Premature babies are atparticularly high risk, although anemia can also occur in full-term babies if they aren't receiving enough iron in their diet. Full-term babies are usually born with enough iron stores in their body to last them for the first months of life. Breastmilk provides additional iron in an easily absorbed form. If infant formula is being used, it's very important that it be iron-fortified. Parents frequently ask whether iron-fortified formulas will cause their babies to be constipated. While many children are constipated at times, research has shown that iron in formula is not the cause.
Cow's milk should not be given until the baby is at least nine to twelve months old, as it is a poor source of iron. Furthermore, if it's introduced too early into a baby's diet, cow's milk can cause intestinal bleeding, which increases iron loss and can lead to anemia.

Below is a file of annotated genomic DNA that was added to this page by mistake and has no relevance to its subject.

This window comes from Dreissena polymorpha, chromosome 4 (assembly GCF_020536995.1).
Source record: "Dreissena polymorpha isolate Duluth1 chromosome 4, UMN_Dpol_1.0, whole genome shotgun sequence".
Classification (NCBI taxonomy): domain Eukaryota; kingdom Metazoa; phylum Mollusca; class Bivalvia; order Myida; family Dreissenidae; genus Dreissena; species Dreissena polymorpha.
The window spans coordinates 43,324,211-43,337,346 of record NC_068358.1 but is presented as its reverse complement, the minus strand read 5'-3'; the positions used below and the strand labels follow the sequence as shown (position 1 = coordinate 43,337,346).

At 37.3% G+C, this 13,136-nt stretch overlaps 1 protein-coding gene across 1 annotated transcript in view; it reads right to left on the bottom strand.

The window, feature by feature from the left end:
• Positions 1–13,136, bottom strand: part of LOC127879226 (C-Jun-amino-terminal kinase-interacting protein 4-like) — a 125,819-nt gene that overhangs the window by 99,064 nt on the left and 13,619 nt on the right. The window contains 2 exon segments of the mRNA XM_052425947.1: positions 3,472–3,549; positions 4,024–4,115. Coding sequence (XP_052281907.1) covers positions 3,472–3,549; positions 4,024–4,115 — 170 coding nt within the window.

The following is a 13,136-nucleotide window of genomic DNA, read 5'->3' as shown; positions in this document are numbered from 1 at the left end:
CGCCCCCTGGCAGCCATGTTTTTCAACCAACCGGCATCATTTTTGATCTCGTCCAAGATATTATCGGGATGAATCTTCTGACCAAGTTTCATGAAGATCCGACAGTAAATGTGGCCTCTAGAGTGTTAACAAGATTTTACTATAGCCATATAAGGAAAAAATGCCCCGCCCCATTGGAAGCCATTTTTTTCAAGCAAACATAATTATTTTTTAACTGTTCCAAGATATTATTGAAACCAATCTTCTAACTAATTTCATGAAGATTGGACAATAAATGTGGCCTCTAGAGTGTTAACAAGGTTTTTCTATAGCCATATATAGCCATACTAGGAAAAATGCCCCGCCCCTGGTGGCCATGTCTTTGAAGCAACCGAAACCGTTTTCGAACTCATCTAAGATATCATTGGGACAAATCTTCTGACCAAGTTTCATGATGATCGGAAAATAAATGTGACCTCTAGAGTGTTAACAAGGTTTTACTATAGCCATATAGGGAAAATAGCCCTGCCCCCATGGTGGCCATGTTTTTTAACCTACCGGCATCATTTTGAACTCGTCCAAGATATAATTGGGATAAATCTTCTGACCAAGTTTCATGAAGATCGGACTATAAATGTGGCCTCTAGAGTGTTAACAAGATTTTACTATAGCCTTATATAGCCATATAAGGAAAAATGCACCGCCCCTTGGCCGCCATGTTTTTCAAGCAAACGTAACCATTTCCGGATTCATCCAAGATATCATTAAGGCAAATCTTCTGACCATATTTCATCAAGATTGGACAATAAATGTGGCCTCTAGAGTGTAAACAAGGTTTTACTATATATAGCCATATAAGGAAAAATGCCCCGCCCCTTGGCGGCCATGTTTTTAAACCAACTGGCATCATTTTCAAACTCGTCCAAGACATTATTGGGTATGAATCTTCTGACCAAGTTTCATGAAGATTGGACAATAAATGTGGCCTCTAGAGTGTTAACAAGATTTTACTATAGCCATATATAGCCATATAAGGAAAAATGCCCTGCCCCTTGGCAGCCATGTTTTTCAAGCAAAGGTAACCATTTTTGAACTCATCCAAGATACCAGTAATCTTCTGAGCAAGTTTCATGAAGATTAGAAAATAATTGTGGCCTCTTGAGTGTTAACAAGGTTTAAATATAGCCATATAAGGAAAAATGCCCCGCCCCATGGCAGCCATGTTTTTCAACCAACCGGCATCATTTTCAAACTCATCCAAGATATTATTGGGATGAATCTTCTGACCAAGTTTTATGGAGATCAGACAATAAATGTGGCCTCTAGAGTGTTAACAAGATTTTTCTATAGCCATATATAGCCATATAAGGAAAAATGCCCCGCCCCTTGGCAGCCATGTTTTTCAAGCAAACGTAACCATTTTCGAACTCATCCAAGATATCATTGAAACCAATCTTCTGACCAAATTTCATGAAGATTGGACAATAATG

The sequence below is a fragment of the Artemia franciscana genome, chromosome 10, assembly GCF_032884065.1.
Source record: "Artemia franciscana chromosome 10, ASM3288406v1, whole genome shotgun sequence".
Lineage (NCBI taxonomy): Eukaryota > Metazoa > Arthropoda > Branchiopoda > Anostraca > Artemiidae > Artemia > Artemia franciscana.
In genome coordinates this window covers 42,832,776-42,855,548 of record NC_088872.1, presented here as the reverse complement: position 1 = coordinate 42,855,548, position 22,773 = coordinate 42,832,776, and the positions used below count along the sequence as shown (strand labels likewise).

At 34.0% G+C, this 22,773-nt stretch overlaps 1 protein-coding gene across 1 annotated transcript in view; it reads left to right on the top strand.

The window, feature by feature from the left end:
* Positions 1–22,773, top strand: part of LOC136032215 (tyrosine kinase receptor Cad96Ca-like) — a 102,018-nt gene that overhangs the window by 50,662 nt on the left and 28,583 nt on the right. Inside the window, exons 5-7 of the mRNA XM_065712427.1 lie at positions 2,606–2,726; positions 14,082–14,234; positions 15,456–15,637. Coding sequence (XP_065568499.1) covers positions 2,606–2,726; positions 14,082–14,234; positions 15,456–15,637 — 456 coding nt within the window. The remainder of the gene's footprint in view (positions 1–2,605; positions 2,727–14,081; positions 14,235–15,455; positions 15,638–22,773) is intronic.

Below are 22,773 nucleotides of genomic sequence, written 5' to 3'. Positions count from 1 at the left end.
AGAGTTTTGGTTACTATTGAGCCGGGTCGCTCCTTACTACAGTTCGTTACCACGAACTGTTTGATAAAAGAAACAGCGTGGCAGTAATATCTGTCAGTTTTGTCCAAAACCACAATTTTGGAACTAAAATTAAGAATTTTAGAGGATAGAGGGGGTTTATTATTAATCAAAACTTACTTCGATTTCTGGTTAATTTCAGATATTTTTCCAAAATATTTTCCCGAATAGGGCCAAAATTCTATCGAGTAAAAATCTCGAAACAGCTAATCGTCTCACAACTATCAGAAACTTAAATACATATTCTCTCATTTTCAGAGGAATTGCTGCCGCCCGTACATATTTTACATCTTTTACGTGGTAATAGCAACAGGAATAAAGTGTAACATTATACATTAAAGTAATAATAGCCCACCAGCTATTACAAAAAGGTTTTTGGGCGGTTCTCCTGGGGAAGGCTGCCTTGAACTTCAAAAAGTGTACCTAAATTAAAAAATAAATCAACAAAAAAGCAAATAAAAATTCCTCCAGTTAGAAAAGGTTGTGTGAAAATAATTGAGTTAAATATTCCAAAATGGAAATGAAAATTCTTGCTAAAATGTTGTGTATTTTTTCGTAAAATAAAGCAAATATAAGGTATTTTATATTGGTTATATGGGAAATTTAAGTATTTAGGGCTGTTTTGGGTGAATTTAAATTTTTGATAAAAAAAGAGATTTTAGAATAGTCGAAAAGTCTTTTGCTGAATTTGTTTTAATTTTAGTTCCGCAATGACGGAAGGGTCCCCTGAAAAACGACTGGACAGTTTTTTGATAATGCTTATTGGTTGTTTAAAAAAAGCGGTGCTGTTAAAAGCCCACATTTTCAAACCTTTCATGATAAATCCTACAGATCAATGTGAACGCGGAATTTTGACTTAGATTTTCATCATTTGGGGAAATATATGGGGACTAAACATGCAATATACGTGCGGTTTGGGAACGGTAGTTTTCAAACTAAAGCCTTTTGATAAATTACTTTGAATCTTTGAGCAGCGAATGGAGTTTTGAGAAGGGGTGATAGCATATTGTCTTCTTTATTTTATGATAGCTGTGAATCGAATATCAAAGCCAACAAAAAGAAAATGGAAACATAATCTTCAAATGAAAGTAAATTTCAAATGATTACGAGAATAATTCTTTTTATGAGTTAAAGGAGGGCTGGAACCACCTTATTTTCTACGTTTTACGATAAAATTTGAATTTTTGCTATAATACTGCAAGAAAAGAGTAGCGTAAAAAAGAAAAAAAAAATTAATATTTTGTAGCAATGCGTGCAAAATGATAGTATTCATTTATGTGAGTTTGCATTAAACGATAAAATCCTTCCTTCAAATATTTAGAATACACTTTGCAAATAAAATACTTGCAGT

By the age of four to six months, a baby's iron reserves have diminished, and neither breastmilk nor formula can provide enough iron to meet the baby's growing needs. At this point, iron-fortified cereals should be introduced into the baby's diet to provide additional iron and other nutrients.
Though an iron-rich diet is adequate for most healthy babies, an iron supplement may be prescribed if iron-deficiency anemia is diagnosed. Iron supplements are reserved strictly for children diagnosed with anemia -- they are not appropriate, and may even be harmful, for other children. Iron-deficiency anemia can usually be prevented simply by ensuring that there is sufficient iron in the baby's diet.